“This morning we filed this lawsuit to defend the rights of Nature, in particular the rights of the Gulf of Mexico and the sea, which were violated by the BP oil spill,” said Vandana Shiva, who is one of the plaintiffs. “It’s about universal jurisdiction beyond the boundaries of Ecuador because Nature has rights everywhere, and that is why a global coalition were the first signatories to say: we as citizens of the earth have a duty to protect Nature everywhere.”
A group of environmentalists from several countries in the southern hemisphere filed a lawsuit against British Petroleum (BP) in Ecuador last week for environmental damages related to the recent oil spill in the Gulf of Mexico. They did so before the country’s Constitutional Court by citing universal jurisdiction, and in reference to Article 71 of Ecuador’s new constitution that grants rights to nature.
“This morning we filed this lawsuit to defend the rights of Nature, in particular the rights of the Gulf of Mexico and the sea, which were violated by the BP oil spill,” said Vandana Shiva, world renowned author and environmental activist who is one of the plaintiffs. “It’s about universal jurisdiction beyond the boundaries of Ecuador because Nature has rights everywhere, and that is why a global coalition were the first signatories to say: we as citizens of the earth have a duty to protect Nature everywhere.”
Ecuador’s new constitution, drafted in 2008, has several new provisions that focus on environmental protection. Amongst them, it prohibits the cultivation of transgenic crops and seeds, it prohibits the patenting of “collective knowledge” associated with national biodiversity, recognizes water as a human right, and makes nature a rights-bearing entity. It is the first country in the world to do so.
In this lawsuit, the plaintiffs are claiming that BP’s oil spill in the Gulf of Mexico this past April falls under universal jurisdiction for crimes committed outside the boundaries of a prosecuting state. That is, universal jurisdiction grants legal authorities in a country the faculty to prosecute crimes committed by nationals or foreigners in any part of the world.
“Universal jurisdiction is set under the philosophy of prosecuting acts that offend humanity´s conscience, and the ecological disaster in the Gulf of Mexico offends that conscience,” said Diana Murcia, the plaintiffs’ lawyer. Although universal jurisdiction has been traditionally applied to human rights, in this case it will be applied to the rights of nature granted under Ecuador’s new constitution. “Nature is the only subject that has been absent from the legal discussions surrounding the oil spill in the Gulf of Mexico, and one of our goals is to introduce Nature in the international debate as a rights-bearing entity,” Murcia added.
The plaintiffs of the lawsuit include: Shiva, recognized rights defender and ecofeminist from India; Nnimmo Bassey, president of Friends of the Earth International in Nigeria; Alberto Acosta, ex-president of the Constitutional Assembly in Ecuador; environmentalist Ana Luz Valdéz from Mexico; and indigenous leaders, Blanca Chancoso and Delfín Tenesaca from Ecuador, among others.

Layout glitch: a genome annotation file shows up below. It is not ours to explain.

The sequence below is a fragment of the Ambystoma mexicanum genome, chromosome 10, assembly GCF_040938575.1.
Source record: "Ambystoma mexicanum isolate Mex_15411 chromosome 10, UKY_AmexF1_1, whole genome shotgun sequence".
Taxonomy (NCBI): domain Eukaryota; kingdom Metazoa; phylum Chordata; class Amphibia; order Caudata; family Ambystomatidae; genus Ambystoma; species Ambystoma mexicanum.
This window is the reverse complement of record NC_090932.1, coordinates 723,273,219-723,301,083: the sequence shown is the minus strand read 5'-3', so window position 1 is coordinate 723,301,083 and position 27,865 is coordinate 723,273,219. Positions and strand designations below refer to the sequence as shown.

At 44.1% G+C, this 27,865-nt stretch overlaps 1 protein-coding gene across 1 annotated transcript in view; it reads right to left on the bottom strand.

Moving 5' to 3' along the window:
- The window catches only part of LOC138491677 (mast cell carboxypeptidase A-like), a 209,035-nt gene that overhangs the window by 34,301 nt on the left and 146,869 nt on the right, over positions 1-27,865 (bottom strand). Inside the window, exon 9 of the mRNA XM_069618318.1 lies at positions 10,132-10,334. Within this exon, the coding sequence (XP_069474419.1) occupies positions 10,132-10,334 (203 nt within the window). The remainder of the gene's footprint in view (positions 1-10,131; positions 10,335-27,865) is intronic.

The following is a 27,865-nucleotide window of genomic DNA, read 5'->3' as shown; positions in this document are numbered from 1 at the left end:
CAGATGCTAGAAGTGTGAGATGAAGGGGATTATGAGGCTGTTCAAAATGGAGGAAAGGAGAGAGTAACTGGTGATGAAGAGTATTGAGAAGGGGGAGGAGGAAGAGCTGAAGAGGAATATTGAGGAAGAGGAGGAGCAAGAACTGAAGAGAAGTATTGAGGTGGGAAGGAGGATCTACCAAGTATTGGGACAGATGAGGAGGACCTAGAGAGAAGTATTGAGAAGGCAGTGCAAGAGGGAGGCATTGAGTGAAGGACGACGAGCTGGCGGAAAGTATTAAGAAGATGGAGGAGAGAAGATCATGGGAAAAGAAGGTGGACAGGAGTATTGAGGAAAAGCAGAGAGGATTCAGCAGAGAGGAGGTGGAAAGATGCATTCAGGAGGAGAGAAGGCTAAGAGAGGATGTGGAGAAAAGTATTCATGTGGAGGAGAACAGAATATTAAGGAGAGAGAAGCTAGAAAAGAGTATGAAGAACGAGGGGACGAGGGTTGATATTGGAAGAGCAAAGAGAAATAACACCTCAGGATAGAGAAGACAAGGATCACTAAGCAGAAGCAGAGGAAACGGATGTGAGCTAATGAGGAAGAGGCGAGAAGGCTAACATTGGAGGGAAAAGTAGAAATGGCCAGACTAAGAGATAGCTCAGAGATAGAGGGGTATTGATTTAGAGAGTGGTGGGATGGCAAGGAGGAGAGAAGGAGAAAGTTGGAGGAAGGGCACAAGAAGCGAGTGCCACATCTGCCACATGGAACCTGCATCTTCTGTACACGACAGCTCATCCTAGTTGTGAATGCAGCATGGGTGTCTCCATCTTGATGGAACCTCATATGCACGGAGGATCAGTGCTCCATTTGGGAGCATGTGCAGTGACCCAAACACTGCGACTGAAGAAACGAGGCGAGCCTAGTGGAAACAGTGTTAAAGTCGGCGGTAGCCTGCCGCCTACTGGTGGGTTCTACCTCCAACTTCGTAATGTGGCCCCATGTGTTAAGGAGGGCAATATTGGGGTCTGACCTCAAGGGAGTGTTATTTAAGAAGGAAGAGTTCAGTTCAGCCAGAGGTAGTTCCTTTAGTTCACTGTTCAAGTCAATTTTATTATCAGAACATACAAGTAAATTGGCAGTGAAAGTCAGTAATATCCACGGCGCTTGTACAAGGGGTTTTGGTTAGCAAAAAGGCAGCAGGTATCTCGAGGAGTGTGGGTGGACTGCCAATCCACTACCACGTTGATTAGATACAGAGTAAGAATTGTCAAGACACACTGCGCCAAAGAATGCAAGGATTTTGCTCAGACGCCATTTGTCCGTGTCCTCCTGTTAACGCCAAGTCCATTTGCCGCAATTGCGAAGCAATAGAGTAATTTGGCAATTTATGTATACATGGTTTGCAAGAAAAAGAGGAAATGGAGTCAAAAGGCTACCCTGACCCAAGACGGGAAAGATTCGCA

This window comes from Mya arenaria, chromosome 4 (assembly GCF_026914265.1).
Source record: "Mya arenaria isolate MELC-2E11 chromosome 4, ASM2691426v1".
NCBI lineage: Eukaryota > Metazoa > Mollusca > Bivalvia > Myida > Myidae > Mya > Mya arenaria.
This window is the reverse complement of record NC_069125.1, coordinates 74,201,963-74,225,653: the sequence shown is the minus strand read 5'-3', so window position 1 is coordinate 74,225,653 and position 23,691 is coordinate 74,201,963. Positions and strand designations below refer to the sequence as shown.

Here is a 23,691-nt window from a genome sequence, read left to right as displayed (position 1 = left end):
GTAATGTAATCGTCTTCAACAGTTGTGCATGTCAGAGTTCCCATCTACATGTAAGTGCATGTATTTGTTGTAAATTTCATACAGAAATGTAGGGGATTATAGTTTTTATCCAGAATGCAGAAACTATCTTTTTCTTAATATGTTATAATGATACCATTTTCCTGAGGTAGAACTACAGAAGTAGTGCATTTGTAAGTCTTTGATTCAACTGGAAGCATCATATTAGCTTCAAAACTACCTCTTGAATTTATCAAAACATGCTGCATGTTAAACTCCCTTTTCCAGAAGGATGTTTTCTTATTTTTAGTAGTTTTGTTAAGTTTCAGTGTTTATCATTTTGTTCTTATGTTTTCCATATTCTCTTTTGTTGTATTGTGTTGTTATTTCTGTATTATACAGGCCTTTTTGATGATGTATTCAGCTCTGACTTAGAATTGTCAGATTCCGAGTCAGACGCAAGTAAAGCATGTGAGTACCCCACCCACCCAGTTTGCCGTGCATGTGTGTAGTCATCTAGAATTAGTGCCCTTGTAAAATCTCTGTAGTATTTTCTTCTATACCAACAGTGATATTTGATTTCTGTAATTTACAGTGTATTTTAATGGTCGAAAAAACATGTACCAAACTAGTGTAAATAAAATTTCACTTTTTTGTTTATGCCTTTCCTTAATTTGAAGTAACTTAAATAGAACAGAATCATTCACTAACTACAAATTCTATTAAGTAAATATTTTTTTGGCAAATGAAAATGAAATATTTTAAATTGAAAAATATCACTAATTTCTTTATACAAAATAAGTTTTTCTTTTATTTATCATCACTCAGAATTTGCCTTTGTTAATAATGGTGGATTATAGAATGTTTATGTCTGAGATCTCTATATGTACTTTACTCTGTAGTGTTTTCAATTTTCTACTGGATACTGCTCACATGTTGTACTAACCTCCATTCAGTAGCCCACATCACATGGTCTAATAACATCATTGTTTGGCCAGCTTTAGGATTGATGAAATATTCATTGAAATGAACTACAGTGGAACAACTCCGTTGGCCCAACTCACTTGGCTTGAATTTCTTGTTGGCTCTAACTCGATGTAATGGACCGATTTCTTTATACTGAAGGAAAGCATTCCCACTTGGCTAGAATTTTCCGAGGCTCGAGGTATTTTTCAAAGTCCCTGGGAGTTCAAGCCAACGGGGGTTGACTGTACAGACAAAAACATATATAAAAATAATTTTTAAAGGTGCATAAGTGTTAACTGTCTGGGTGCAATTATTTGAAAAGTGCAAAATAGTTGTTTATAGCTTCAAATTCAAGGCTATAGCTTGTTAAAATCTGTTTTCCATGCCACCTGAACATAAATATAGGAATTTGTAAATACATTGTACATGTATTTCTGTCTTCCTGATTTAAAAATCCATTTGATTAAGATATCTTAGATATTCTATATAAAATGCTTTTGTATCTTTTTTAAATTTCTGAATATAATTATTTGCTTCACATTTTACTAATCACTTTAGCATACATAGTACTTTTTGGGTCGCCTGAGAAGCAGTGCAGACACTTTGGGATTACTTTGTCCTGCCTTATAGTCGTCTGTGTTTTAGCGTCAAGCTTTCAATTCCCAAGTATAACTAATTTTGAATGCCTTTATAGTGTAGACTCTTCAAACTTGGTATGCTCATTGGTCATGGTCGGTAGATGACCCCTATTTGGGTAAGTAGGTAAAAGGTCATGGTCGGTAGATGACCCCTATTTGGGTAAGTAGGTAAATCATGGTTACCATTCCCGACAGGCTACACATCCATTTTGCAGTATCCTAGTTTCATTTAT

As part of the lawsuit, the plaintiffs are requesting a full disclosure of all information pertaining to the Deepwater Horizon oil spill. They also demand that British Petroleum leaves the same amount of oil spilled in the Gulf of Mexico, underground, unexplored; and that it redirects any further monetary offshore drilling investments for the purpose of leaving oil underground much like Ecuador has done in the Yasuni National Park. It also recommends that the United States calls for an immediate moratorium on offshore oil drilling.
“This disaster was clearly predictable because the oil industry was engaging in very dangerous activities,” said Nnimmo Bassey. “Polluters don’t respect national boundaries. The oil spill is a tragedy for the whole world and we all know who is responsible.”
If they were to win the case, the plaintiffs are not requesting monetary compensation for the damages because they say they specifically do not want to put a prize on the enviroment. They want to remove Nature from the bio-centric point of view of a means to exploit natural resources for profit-making, taking the discussion “beyond the logic of money” and towards a more nature-centered world.
“Ecuador, by putting the rights of nature [on their constitution], created history, and now there’s legal ground to file these cases rather than letting those lines in the Ecuadorian constitution lie inert,” said Vandana Shiva. “This is the way to bring them to life, and we hope this will trigger cases on the rights of nature and cases on crimes committed against nature around the world.”
The Constitutional Court of Ecuador has accepted the demand and is expecting to review the case starting next year. Even though this was a southern initiative, amicus support is expected to pour from different parts of the world, and in particular from those countries that were most affected by the oil spill.
“It is important we understand there’s only one Pachamama [mother earth], rather than one in the north and one in the south,” said Alberto Acosta, “and that is why we have to join forces, to make the great changes that we want and make a new civilization. A civilization that isn’t focused on the concentration of capital, in predatory individualism, but rather a civilization that reclaims life itself, that reclaims collective responsibility, and that reclaims a new way of life in harmony with nature.”